Video: Preserving Dignity, Food Sovereignty in Haiti – MPP


The Prophet Isaiah speaks of a time that a new creation will come to pass when “they shall build houses and inhabit them; they shall plant vineyards and eat their fruit… they shall not plant and another eat.” Haitian farmer Childeric Placid, who also serves as a facilitator and community trainer with longtime Presbyterian Hunger Program (PHP) partner the Mouvman Peyizan Papay (MPP), had the opportunity to taste the reality of this promise as the result of a seed and tool program funded by the PC(USA) after the 2010 earthquake.


“The seeds were deliverance for me… I was able to plant corn and Congo beans. I’m eating the (harvest) even now, and in the future I will be able to plant the saved seeds and I’ll eat again. Yesterday, I ate from my garden. Can you imagine? I’m not like other people that don’t even have a cup of beans. Do you see how you’d feel? How you’d feel like you are a man? That’s what this is for me.”

Following the earthquake in Haiti, more than 10,000 families received tools and indigenous seeds purchased in the northern agricultural region of the country using funds given by Presbyterians to Presbyterian Hunger Program and Presbyterian Disaster Assistance. The seeds and tools allowed families not only to feed themselves, but to help the thousands of people who fled into rural areas following the disaster.
The preservation of the dignity of Haitian farmers wasn’t merely a relief and recovery effort. It was a chance for Presbyterians to meet the responsibility God has given all of us to care for God’s people in a way that is life affirming and empowering.

Buying locally in Haiti stimulated the economy, and using local seeds meant they could be used harvest after harvest. The results were immediate and long term, providing both food and opportunities for families.


For more than 20 years, PHP has partnered with MPP, a farmers’ organization that works with 20,000 farmers. Their work focuses on sustainable agriculture, protection of the environment, conservation of soil, reforestation, sustainable management of water, implementation of alternative sources of energy, education and organization of cooperatives, public advocacy on agricultural production and land use issues aimed to build self-sustained and resilient communities.

MPP is one member of PHP’s Joining Hands Haiti Network. FONDAMA is made up of eleven Haitian grassroots and development organizations working together to address root causes of hunger and poverty in Haiti. In a country that has been hit hard by decades of dictatorship, structural adjustment and natural disasters, FONDAMA’s mission is to address systemic causes of hunger and not just symptoms. The network focuses on food sovereignty and agrarian reform, with the purpose, in a country where more than 80 percent of the population depends on agriculture, to secure land for the farmers, and to promote the right of people to produce the food needed for survival in accordance with their cultural traditions and through ecologically sustainable methods.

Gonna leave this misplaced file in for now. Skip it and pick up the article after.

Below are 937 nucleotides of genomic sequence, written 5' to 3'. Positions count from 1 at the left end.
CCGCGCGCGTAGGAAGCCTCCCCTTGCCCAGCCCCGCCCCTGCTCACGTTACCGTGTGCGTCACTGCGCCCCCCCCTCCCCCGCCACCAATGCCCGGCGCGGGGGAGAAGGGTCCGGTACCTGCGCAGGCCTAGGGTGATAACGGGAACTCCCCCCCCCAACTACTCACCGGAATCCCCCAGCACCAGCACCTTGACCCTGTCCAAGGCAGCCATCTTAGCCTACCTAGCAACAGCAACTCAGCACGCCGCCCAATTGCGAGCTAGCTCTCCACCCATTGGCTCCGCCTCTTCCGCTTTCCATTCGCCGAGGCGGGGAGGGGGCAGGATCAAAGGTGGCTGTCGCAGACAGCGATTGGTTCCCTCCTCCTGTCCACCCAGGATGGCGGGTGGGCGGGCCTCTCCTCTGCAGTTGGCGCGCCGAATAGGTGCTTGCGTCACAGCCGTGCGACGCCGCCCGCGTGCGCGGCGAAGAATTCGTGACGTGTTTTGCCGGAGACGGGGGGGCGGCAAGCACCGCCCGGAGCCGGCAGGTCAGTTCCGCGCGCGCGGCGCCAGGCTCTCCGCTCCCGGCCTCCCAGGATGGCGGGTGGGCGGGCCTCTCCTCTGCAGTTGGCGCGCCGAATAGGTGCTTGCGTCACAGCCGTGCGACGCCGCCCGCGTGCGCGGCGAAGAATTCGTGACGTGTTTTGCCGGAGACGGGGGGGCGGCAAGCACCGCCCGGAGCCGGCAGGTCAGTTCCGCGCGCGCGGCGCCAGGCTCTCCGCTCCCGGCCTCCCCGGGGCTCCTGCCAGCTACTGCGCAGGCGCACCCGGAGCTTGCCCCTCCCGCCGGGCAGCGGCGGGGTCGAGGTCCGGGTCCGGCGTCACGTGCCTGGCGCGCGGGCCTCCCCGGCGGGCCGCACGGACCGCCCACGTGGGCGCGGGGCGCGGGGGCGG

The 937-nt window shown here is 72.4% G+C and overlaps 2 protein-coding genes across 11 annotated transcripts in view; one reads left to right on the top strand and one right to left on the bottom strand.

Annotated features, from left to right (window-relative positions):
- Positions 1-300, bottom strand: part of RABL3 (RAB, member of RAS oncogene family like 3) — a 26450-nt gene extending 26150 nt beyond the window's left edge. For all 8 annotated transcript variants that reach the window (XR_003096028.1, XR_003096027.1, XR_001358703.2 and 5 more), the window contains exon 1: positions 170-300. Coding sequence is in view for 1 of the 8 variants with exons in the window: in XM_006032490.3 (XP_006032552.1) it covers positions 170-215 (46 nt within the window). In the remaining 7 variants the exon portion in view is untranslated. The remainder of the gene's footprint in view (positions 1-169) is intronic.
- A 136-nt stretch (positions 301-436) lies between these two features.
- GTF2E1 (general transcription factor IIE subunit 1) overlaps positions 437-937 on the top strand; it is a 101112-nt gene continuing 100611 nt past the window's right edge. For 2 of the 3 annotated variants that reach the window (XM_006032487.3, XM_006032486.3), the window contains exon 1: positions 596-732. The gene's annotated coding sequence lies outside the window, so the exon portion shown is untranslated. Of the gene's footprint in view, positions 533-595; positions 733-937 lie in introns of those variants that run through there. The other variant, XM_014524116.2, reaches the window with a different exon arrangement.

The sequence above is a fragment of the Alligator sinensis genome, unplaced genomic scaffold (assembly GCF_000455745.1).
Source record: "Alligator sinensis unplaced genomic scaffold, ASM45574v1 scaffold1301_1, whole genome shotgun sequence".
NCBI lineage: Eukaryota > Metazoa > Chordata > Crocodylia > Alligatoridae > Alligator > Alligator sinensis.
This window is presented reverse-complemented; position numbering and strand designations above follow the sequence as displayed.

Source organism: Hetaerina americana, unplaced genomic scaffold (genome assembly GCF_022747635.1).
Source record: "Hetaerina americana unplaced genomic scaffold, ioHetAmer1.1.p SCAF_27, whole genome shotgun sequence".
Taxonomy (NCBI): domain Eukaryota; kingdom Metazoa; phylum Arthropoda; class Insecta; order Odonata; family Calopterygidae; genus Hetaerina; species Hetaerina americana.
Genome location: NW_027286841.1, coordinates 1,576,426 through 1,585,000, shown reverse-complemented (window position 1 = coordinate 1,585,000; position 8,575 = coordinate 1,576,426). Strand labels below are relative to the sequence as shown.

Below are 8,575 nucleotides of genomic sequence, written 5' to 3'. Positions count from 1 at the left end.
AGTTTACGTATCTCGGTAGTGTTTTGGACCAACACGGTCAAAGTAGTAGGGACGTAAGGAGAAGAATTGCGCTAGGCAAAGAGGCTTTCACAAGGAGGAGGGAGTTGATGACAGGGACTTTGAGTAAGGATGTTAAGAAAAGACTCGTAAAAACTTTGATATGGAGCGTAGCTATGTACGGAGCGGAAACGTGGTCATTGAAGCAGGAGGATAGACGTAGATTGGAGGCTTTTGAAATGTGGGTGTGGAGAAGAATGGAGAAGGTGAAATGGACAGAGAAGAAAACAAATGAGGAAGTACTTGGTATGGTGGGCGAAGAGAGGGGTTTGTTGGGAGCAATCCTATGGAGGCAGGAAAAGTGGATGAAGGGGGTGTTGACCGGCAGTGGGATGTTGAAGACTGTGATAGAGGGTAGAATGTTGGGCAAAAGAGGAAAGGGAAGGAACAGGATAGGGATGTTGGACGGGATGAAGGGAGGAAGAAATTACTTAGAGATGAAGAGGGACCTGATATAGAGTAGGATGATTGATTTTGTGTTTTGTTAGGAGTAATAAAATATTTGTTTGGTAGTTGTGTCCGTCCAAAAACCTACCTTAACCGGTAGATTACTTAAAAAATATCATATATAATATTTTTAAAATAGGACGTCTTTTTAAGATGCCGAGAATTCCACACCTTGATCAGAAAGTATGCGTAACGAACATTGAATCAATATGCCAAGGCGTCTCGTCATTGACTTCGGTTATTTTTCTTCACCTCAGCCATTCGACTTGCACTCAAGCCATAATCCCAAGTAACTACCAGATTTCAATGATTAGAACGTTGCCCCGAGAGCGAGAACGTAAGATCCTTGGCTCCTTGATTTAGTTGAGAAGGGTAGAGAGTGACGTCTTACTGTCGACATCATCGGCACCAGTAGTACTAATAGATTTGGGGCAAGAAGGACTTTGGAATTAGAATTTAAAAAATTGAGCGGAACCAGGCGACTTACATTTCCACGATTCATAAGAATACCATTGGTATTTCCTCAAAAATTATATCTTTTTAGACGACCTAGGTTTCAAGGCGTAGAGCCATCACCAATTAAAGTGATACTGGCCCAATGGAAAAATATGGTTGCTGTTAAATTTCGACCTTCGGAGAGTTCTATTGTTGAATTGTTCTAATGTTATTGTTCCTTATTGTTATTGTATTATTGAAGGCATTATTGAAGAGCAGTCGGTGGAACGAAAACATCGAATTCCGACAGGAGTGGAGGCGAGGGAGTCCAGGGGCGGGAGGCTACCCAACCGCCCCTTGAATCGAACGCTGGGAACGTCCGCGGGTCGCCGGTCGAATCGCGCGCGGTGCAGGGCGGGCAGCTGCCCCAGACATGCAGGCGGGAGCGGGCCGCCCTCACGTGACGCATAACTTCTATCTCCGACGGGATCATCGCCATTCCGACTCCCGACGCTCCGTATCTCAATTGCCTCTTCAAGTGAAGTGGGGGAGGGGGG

In 2004, MPP started the Road to Life Yard project as an experiment with the purpose of healing the land and producing food in small places. PC(USA) mission co-worker Mark Hare provided technical guidance for this project that reinforces Haitian agricultural efforts by diversifying production, and combining small animal husbandry with the cultivation of crops in the small areas surrounding each family’s home. In the last four years, the project has stopped being an experiment at MPP’s national training center in Papay, Hinche, and has begun to have a direct impact in the lives of rural families in the communities surrounding the center. Recently, the project has been moving to the national level, as many other organizations (which are part of FONDAMA) will implement it with their own community groups. Project crew members often lead this process, reproducing what they learn on the job in their own home gardens.

For people of faith, food is not just for consumption. It is a gift that provides fuel for our bodies and sustains life. It unites families and communities. It can mean a livelihood in areas of little hope, and nurtures the soul as much as the body.

This example of working on food sovereignty in Haiti reflects how PHP supports sustainable food systems that address the root causes of hunger around the world, rejecting systems that do not give priority to food and people. At the heart of PC(USA)’s food sovereignty work is, as Hare puts it, “the belief that when provided options, people can recover themselves. As Christians, we have the opportunity to see what kind of people Haitians are and realize how God is working with them and in them in incredible ways.”

The success of the seed program means that at this time PC(USA) is moving toward the next steps in the good work that is already being done with small farmers in Haiti.

By Jessica Maudlin, Presbyterian Hunger Program